Toolset is a suite of tools that can help you extend the functionality of WordPress with regards to its ability to store data and publish it on your website.
The various components of Toolset give you a visual interface for working with custom post types, custom taxonomies, and custom fields. It also gives you an easy way to get that content out of the database and publish it on your website.
If you are not quite sure that that all means, or you’d like to know more about what Toolset can do for you, then read on to find out how you can use Toolset to extend WordPress in order to improve its abilities to better meet your growing needs.
What Is Toolset?
Toolset comprises of six individual tools or plugins, each of which are available separately, or as a single package:
- Types: create WordPress custom post types, custom fields, and custom taxonomies
- Views: query your content and display the results, without writing any PHP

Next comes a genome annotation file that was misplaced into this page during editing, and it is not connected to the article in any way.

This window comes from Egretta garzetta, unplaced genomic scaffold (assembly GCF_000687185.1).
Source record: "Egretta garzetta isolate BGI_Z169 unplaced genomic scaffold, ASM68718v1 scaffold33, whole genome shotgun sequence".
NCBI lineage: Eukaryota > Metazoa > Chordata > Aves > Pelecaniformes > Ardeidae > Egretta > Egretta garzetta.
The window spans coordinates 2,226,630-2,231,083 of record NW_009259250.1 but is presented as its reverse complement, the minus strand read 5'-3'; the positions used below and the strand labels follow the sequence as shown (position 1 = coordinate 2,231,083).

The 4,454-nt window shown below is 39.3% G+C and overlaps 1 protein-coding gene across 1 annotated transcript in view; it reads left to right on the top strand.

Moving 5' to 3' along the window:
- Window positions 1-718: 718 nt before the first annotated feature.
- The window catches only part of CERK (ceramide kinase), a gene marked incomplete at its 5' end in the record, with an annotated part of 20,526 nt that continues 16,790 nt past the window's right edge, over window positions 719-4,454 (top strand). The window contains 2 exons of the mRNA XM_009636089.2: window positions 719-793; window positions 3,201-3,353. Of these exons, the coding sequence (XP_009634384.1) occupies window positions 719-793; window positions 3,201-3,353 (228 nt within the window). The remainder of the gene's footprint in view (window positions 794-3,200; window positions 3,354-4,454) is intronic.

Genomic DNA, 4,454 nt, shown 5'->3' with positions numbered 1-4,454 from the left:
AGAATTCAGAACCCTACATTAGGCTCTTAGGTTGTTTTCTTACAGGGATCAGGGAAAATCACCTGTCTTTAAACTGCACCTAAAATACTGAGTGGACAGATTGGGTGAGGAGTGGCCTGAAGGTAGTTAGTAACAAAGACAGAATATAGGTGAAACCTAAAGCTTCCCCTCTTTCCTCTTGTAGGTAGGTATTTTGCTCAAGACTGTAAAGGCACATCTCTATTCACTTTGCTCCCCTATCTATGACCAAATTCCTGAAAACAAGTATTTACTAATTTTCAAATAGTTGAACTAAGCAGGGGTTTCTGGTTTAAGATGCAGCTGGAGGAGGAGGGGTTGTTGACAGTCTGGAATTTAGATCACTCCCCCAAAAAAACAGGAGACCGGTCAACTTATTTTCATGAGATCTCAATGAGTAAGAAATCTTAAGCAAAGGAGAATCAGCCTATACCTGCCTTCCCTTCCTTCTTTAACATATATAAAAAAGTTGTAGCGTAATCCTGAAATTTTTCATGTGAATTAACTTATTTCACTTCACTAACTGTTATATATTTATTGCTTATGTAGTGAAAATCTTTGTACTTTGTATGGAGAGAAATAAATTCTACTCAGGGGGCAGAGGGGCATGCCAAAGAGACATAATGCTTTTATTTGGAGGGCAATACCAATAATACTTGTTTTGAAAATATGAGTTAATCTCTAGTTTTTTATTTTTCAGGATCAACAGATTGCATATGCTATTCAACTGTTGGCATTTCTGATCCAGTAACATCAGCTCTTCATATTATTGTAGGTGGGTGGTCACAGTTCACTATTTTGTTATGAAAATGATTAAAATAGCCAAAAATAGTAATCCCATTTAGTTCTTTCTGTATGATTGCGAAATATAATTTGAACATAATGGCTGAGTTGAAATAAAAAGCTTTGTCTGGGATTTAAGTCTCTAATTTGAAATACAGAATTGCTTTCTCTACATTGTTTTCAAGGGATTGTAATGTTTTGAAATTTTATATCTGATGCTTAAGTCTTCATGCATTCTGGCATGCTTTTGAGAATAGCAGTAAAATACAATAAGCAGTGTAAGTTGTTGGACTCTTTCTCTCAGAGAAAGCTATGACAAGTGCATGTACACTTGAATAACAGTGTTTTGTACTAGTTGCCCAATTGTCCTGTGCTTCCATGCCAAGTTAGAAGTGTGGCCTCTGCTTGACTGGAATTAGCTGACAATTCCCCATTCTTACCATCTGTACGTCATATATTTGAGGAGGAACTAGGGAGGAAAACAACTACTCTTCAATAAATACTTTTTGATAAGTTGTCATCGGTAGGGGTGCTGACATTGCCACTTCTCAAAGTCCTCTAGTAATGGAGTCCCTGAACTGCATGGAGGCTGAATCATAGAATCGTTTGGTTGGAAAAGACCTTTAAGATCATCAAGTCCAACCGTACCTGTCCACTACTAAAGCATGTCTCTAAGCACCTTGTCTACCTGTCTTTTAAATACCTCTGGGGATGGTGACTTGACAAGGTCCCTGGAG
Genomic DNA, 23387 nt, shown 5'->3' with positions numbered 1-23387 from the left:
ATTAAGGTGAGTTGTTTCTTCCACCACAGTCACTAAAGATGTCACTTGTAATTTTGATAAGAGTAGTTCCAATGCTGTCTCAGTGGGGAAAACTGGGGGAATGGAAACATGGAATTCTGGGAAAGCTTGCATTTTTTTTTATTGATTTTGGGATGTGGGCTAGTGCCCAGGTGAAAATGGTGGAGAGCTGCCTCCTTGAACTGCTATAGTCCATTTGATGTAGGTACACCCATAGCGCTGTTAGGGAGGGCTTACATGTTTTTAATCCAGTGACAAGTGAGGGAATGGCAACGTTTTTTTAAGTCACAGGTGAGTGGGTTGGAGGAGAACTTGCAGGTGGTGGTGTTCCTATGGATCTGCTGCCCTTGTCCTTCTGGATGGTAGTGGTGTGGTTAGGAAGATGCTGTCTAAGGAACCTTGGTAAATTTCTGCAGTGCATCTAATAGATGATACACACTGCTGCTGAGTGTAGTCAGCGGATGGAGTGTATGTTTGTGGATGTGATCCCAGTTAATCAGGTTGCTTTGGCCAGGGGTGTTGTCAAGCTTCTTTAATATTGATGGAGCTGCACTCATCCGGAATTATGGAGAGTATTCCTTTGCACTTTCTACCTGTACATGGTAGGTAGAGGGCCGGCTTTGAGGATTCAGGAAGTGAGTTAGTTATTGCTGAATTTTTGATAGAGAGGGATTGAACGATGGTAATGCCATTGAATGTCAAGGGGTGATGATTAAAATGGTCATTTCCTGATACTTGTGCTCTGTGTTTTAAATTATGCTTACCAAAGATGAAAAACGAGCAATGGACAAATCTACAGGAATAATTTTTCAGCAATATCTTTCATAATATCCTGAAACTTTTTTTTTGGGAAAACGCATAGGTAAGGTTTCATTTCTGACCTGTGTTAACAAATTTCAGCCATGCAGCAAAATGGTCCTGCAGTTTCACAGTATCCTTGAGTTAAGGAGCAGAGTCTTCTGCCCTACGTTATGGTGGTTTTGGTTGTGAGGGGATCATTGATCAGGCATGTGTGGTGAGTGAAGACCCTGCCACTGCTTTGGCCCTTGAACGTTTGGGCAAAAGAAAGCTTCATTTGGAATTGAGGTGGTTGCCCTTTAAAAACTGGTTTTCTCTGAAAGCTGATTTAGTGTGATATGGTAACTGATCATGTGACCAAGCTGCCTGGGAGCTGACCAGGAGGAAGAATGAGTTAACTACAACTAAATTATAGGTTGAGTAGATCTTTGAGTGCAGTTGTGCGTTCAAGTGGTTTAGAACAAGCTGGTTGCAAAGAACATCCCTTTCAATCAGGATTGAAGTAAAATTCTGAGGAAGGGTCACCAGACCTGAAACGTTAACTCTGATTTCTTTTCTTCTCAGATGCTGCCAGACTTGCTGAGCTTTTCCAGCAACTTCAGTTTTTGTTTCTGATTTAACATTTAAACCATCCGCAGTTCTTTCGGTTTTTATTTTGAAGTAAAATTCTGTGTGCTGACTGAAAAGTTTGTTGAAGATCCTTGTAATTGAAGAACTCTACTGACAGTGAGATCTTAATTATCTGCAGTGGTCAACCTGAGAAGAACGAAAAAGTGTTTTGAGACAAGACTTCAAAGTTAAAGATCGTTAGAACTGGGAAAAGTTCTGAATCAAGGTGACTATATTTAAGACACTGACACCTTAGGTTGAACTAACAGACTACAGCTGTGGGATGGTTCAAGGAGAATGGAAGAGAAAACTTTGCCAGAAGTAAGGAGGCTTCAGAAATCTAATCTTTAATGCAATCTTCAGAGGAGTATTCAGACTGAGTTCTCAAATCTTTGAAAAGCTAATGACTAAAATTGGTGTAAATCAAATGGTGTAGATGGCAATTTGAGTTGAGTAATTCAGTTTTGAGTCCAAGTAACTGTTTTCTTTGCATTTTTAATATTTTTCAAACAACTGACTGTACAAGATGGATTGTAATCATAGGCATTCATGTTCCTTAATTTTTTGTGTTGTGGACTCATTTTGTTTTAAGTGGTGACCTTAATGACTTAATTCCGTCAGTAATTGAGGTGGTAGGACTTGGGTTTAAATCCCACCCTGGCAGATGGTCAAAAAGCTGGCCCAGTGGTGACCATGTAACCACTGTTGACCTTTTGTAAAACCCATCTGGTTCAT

- Layouts: a drag and drop tool that lets you design pages and templates for your website
- CRED: build front end forms for your website, for collecting data and publishing content
- Access: manage user access and create membership and community areas of your site
- Module Manager: create a library of building blocks, and reuse your designs on different websites
There is also a Toolset starter theme available. This theme gives you a basic foundation for your custom WordPress website. You are then able to use the Toolset plugins to add the rest of the content and functionality to your website. The theme is fully responsive and has been built using the Bootstrap framework.
Furthermore, you can find an extension which works specifically with WooCommerce. The WooCommerce Views plugin gives you the ability to create custom views on your website, which display WooCommerce products in the way that you want.